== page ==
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As for the contests at Delphi, there was one in early times between citharoedes, who sang a paean in honor of the god; it was instituted by the Delphians. But after the Crisaean war, in the time of Eurylochus,1 the Amphictyons instituted equestrian and gymnastic contests in which the prize was a crown, and called them Pythian Games. And to the citharoedes2 they added both fluteplayers and citharists who played without singing, who were to render a certain melody which is called the Pythian Nome. There are five parts of it: angkrousis, ampeira, katakeleusmos, iambi and dactyli, and syringes. Now the melody was composed by Timosthenes, the admiral of the second Ptolemy, who also compiled The Harbours, a work in ten books;3 and through this melody he means to celebrate the contest between Apollo and the dragon, setting forth the prelude as anakrousis, the first onset of the contest as ampeira, the contest itself as katakeleusmos, the triumph following the victory as iambus and dactylus, the rhythms being in two measures, one of which, the dactyl, is appropriate to hymns of praise, whereas the other, the iamb, is suited to reproaches (compare the word "iambize"), and the expiration of the dragon as syringes, since with syringes4 players imitated the dragon as breathing its last in hissings.5

1 On the time, compare 9. 3. 4 and footnote.

2 The citharoedes sang to the accompaniment of the cithara, and their contests must have had no connection with those of the fluteplayers and the citharists, whose performance (of the Pythian Nome) was a purely instrumental affair.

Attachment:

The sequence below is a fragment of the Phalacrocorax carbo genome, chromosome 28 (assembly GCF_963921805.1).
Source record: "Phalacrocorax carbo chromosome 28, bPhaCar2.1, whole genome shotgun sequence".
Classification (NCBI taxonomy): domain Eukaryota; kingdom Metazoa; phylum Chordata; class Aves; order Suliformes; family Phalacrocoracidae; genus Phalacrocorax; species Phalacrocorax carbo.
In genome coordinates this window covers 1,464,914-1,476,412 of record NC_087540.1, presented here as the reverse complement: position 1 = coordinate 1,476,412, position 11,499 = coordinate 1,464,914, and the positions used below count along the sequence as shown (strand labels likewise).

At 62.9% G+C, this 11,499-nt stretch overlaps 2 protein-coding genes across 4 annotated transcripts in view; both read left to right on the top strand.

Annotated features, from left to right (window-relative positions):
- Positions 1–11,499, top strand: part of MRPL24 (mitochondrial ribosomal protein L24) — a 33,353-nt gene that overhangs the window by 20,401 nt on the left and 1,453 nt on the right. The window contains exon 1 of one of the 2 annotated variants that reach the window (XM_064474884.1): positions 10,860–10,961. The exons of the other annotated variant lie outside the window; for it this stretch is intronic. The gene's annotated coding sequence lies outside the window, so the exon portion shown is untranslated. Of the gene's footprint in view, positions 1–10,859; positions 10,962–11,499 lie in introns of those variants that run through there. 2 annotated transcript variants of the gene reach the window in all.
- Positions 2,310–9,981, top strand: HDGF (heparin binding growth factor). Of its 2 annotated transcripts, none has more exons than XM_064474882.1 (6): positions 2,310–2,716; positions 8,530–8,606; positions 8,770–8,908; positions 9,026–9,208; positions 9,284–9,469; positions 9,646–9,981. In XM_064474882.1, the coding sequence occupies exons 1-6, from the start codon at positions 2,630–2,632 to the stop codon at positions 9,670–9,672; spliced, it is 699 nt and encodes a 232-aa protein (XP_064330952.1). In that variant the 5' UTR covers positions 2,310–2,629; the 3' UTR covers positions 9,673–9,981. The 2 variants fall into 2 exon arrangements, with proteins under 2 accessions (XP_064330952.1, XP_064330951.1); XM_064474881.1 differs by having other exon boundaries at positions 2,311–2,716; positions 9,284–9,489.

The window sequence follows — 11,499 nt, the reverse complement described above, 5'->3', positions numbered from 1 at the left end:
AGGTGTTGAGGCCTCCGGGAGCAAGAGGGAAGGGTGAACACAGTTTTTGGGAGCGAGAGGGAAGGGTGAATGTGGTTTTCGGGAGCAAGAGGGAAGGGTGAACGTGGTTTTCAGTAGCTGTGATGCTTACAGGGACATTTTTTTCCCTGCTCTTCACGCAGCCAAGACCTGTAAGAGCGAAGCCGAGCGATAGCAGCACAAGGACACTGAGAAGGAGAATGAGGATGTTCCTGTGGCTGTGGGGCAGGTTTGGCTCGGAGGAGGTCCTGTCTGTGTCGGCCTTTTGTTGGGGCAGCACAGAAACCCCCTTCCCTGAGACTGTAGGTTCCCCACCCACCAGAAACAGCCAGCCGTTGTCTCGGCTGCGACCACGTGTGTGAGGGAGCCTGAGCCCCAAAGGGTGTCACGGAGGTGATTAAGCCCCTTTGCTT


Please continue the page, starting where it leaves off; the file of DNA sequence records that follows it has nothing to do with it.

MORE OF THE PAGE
3 If the text of this sentence is correct, Strabo must be referring to the melody played as the Pythian Nome in his own time or in that of some authority whom he is quoting, earlier compositions perhaps having been superseded by that of Timosthenes (fl. about 270 B.C.). But since the invention of the Pythian Nome has been ascribed to Sacadas (Pollux 4.77), who was victorious with the flute at the Pythian Games about three hundred years before the time of Timosthenes (Paus. 6.14.9, 10.7.4), Guhrauer (Jahrb. für Class. Philol., Suppl. 8, 1875-1876, pp. 311—351 makes a strong argument for a lacuna in the Greek text, and for making Strabo say that the melody was composed by Sacadas and later merely described by Timosthenes in one of his numerous works. Cp. also H. Riemann, Handb. der Musikgeschichte 1919, vol. i, pp. 63-65.

4 "Pipes."

5 "Pipings."

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load focus English (H.C. Hamilton, Esq., W. Falconer, M.A., 1903)
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